Impressions from playing the bagel train Fogpiercer

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Due to a busy lecture schedule, I didn’t have much time on Game Access to try out the indie games presented here. Besides, there were a huge number of them this year, but I finally tried one of them – the roguelike train Fogpiercer, based on the mechanics of the famous Into the Breach from the creators of FTL: Faster Than Light.

The unique title was created by the Czech-Slovak team of Mad Cookies Studio of three people. He released the sci-fi event Cardbob last August and has now been working on Fogpiercer for about 8 months. The comparison with Into the Breach is not accidental; even game designer Krystof Klestil called this game a great inspiration. But our task here is not to protect people from alien invasion with the help of mosses. Instead, you’re excited about a train passing through a snowy landscape.

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Based on the demo I tried on Game Access, the game looks almost like a pure roguelike rather than a roguelike. You start each run by selecting your carts and then hit the road. It, like the already mentioned FTL, consists of an interlaced map on which you have to decide which path to take. Sometimes you’ll find a fight, and sometimes you can rest at the station, where you can upgrade your carriages.

It is the carriages that play a key role because they give you cards. Therefore, deck building is extremely important and determines what options you will have in the fights themselves. They are turn-based and take place on a relatively small grid. In addition to maps that can be offensive, defensive, etc., here you will be able to move your train. Its position determines where you can shoot and whether the enemy will hit you. Thus, it is very important for success.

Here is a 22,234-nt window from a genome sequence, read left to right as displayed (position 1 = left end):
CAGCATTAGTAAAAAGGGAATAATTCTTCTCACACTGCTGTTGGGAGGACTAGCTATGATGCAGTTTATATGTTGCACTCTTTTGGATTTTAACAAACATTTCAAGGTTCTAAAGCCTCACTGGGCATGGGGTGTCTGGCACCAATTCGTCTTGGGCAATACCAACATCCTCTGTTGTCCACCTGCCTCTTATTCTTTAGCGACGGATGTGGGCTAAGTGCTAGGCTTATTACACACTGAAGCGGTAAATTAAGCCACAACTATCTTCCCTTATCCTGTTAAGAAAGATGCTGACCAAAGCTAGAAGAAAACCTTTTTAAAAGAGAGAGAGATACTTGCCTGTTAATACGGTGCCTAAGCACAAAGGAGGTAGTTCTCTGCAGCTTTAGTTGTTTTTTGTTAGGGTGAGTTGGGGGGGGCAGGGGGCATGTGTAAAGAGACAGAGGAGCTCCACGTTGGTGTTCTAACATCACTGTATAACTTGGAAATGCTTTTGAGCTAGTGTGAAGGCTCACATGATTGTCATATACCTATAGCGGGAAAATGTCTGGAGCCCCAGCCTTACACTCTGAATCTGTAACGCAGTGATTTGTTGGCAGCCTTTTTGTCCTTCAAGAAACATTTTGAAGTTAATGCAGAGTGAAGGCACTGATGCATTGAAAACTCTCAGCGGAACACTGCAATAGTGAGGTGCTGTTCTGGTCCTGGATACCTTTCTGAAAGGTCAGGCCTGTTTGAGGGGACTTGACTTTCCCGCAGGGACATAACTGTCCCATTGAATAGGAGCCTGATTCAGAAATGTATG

The tactical options are quite large as you unlock more options as you run. For example, from a basic attack you can get a better card that not only deals damage but also moves the enemy vehicle. As with Into the Breach, it’s very useful to try to move enemies so that they hurt themselves rather than you.

However, sometimes you have no choice but to simply smash them with the locomotive. Although it costs you your life, it prevents further damage, and such an attack is very powerful. There are other interesting mechanics associated with the train, such as the fact that if one of the cars is completely destroyed, all the others behind it will be disabled, causing you to lose valuable cards.

Although I only managed to complete one location, which ends in a rather difficult final battle, the game quickly hooked me. Into the Breach is one of my favorite roguelikes, and Fogpiercer borrows enough from it to offer a similar, very enjoyable experience (if you’re good at it) but also enough new things that you don’t feel like you’re replaying the same game.

Considering how short the title was in production, I was quite surprised by the capabilities that Fogpiercer already offers. In addition to PC, according to Klestil, it also works on Steam Deck, for which this style of game is made. Interestingly, by the way, it is created on the open source Godot engine, which is constantly gaining popularity among developers, especially after last year’s controversy surrounding Unity.

In any case, development will take some time, according to Klestil, about a year. There should also be a public demo released by then, likely as part of the Steam Next Fest. At the same time, the creators are looking for a publisher and have already established contacts with several companies.

The game doesn’t have a Steam page yet, but you can follow development updates on Twitter.

Source :Indian TV

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